Costa Rica is giving away its fishing resources, says opposition candidate José María Villalta
Concerns over the future of Costa Rica’s aggressive fishing practices were at the center of a discussion with Broad Front Party presidential candidate and lawmaker José María Villalta Wednesday afternoon on LA Talk Radio in the United States and locally on Rainforest Radio.
Villalta, who was one of the top three leading candidates in a recent poll, said that water was “Costa Rica’s principle resource,” and accused the government of “giving away” the country’s natural resources to large industrial fishing companies.
Tico Times Editor-in-Chief David Boddiger and Rainforest Radio’s Jani Schulz interviewed the presidential aspirant Wednesday afternoon on Schulz’s LA Talk Radio Show, “Jana of the Jungle.”
The lawmaker said that reforming the Costa Rican Fisheries Institute (INCOPESCA) was needed to protect the country’s marine resources and fight poverty in coastal regions.
“INCOPESCA is a mess,” Villalta observed.
The 36-year-old Broad Front Party lawmaker and popular opposition candidate said that there was no way for the institute to achieve its stated goals of protecting Costa Rica’s marine resources while also incentivizing the fishing industry. The conflict of interest at the heart of INCOPESCA is further exacerbated by the majority presence of fishing industry leaders on the institute’s board of directors.
“They oversee themselves so there’s no oversight. It’s like having thieves run the police,” Villalta said. “The Board of Directors is made up of the biggest industrial fishing operations and they have no incentive to change [the way they do business].”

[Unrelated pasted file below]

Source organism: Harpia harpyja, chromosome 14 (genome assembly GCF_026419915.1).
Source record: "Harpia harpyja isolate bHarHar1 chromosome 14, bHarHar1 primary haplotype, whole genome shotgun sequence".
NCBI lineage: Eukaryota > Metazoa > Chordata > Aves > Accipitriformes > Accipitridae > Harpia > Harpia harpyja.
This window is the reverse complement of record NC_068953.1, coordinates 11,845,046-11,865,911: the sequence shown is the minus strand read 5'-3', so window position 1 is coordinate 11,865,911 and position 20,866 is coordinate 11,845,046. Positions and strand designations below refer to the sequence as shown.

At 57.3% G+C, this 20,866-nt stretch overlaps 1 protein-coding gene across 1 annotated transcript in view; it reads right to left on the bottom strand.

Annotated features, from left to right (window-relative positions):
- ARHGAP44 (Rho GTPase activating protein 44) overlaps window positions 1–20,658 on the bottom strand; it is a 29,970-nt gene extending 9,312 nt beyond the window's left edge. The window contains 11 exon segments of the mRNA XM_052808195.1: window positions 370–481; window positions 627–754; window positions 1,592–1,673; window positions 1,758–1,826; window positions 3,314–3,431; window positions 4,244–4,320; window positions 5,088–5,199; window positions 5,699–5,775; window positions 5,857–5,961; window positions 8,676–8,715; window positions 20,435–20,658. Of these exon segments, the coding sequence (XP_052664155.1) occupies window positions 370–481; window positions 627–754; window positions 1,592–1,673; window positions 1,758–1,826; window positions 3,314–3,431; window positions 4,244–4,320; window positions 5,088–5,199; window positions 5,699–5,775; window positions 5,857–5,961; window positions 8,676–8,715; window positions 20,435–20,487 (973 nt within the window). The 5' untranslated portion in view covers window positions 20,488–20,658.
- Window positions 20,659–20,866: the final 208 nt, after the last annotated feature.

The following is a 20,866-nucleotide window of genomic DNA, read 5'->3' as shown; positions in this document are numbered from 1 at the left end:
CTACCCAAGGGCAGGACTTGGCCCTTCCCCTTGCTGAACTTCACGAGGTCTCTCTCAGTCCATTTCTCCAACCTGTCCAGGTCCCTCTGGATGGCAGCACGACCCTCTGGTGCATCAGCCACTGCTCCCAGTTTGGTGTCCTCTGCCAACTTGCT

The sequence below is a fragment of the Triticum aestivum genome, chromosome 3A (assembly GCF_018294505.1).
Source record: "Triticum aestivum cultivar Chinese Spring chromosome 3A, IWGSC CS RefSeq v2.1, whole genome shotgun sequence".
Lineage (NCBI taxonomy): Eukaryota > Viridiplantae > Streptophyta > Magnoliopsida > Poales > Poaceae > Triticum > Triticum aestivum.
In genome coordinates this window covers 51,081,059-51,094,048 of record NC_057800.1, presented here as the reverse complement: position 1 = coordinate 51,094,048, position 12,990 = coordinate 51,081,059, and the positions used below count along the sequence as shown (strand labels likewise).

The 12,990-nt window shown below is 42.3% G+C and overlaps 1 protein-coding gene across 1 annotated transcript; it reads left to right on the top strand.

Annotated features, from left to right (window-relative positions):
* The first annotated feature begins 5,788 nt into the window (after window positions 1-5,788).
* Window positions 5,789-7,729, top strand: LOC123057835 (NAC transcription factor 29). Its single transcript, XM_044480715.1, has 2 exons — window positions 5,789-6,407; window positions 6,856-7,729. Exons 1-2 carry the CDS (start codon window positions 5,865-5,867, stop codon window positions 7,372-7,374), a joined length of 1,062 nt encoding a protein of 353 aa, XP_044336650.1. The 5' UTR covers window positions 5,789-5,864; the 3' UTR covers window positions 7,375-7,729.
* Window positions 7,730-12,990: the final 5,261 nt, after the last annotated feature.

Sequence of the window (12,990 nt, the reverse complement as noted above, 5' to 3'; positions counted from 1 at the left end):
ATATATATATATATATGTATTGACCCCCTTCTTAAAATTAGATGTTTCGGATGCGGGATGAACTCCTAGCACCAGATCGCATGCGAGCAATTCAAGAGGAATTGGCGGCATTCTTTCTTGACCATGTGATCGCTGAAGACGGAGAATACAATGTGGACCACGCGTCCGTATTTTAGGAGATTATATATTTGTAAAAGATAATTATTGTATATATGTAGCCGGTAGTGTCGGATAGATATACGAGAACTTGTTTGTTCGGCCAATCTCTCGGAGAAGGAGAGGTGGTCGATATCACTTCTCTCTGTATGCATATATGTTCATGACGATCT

The lawmaker said that reform of the institute and other marine issues would be priorities for his administration.
“If there were reform, we could better protect our resources, and make sure the national fishing fleet would benefit, generating more jobs, reducing poverty. It would be a situation where everyone wins: the public, the workers. It’s not just an environmental problem, it’s a social problem.”
He recommended the environmental oversight duties tasked to INCOPESCA be passed on to the Environment and Energy Ministry or another government body to avoid the conflict of interest. Villalta also said he hopes to see small-scale fishermen represented on the board.
Villalta added that the lack of job opportunities, some displaced by overfishing, in many communities along Costa Rica’s coasts have made fishermen vulnerable to drug traffickers, who have been known to co-opt their vessels to run cocaine and other illegal substances.
The candidate said that if the government would charge the actual value of the fishing licenses — especially for tuna — the country would have the financial resources to invest in its Coast Guard to fight illegal fishing and provide extension services to help small-scale fishermen improve their catch and fish sustainably.
“This is our fight: a development model that generates well-being for the people but at the same time allows us to protect the beauties of Costa Rica for future generations,” Villalta told the hosts.